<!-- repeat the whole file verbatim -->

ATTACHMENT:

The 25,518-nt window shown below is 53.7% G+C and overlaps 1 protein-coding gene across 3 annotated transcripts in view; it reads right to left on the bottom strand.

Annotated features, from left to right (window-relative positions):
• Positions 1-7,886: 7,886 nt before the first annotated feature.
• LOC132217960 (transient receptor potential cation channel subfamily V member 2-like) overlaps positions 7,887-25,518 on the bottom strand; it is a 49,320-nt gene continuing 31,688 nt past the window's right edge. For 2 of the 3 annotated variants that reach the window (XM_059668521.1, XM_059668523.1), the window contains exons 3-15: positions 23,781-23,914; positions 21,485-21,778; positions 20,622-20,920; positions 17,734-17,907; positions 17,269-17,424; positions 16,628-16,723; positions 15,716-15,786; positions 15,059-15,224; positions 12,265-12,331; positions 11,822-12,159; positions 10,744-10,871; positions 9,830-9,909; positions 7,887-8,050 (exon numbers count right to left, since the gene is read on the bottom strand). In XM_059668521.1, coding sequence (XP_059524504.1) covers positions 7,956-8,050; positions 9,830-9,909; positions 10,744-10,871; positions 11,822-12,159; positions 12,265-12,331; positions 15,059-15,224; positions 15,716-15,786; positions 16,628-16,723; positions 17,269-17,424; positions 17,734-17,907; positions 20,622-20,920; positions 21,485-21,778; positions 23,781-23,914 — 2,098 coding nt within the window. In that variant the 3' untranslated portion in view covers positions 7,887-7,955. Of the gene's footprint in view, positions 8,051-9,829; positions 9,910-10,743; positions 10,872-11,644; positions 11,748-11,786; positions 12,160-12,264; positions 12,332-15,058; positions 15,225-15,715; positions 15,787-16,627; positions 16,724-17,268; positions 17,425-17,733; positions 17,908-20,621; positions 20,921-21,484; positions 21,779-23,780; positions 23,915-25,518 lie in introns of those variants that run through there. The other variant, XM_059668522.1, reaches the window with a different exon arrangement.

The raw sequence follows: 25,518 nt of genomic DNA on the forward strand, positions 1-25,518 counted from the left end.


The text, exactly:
The 25,518-nt window shown below is 53.7% G+C and overlaps 1 protein-coding gene across 3 annotated transcripts in view; it reads right to left on the bottom strand.

Annotated features, from left to right (window-relative positions):
• Positions 1-7,886: 7,886 nt before the first annotated feature.
• LOC132217960 (transient receptor potential cation channel subfamily V member 2-like) overlaps positions 7,887-25,518 on the bottom strand; it is a 49,320-nt gene continuing 31,688 nt past the window's right edge. For 2 of the 3 annotated variants that reach the window (XM_059668521.1, XM_059668523.1), the window contains exons 3-15: positions 23,781-23,914; positions 21,485-21,778; positions 20,622-20,920; positions 17,734-17,907; positions 17,269-17,424; positions 16,628-16,723; positions 15,716-15,786; positions 15,059-15,224; positions 12,265-12,331; positions 11,822-12,159; positions 10,744-10,871; positions 9,830-9,909; positions 7,887-8,050 (exon numbers count right to left, since the gene is read on the bottom strand). In XM_059668521.1, coding sequence (XP_059524504.1) covers positions 7,956-8,050; positions 9,830-9,909; positions 10,744-10,871; positions 11,822-12,159; positions 12,265-12,331; positions 15,059-15,224; positions 15,716-15,786; positions 16,628-16,723; positions 17,269-17,424; positions 17,734-17,907; positions 20,622-20,920; positions 21,485-21,778; positions 23,781-23,914 — 2,098 coding nt within the window. In that variant the 3' untranslated portion in view covers positions 7,887-7,955. Of the gene's footprint in view, positions 8,051-9,829; positions 9,910-10,743; positions 10,872-11,644; positions 11,748-11,786; positions 12,160-12,264; positions 12,332-15,058; positions 15,225-15,715; positions 15,787-16,627; positions 16,724-17,268; positions 17,425-17,733; positions 17,908-20,621; positions 20,921-21,484; positions 21,779-23,780; positions 23,915-25,518 lie in introns of those variants that run through there. The other variant, XM_059668522.1, reaches the window with a different exon arrangement.

The raw sequence follows: 25,518 nt of genomic DNA on the forward strand, positions 1-25,518 counted from the left end.